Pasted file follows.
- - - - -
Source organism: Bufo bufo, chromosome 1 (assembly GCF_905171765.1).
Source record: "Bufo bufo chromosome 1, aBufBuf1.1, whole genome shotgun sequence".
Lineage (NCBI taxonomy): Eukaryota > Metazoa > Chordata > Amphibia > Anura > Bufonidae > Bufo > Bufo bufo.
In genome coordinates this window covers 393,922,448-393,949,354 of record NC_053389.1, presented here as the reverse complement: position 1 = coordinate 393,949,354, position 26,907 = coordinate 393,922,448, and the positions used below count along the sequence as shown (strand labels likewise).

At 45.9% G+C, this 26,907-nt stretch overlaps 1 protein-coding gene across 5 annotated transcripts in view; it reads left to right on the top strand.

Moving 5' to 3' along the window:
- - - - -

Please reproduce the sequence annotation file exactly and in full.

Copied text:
Source organism: Bufo bufo, chromosome 1 (assembly GCF_905171765.1).
Source record: "Bufo bufo chromosome 1, aBufBuf1.1, whole genome shotgun sequence".
Lineage (NCBI taxonomy): Eukaryota > Metazoa > Chordata > Amphibia > Anura > Bufonidae > Bufo > Bufo bufo.
In genome coordinates this window covers 393,922,448-393,949,354 of record NC_053389.1, presented here as the reverse complement: position 1 = coordinate 393,949,354, position 26,907 = coordinate 393,922,448, and the positions used below count along the sequence as shown (strand labels likewise).

At 45.9% G+C, this 26,907-nt stretch overlaps 1 protein-coding gene across 5 annotated transcripts in view; it reads left to right on the top strand.

Moving 5' to 3' along the window: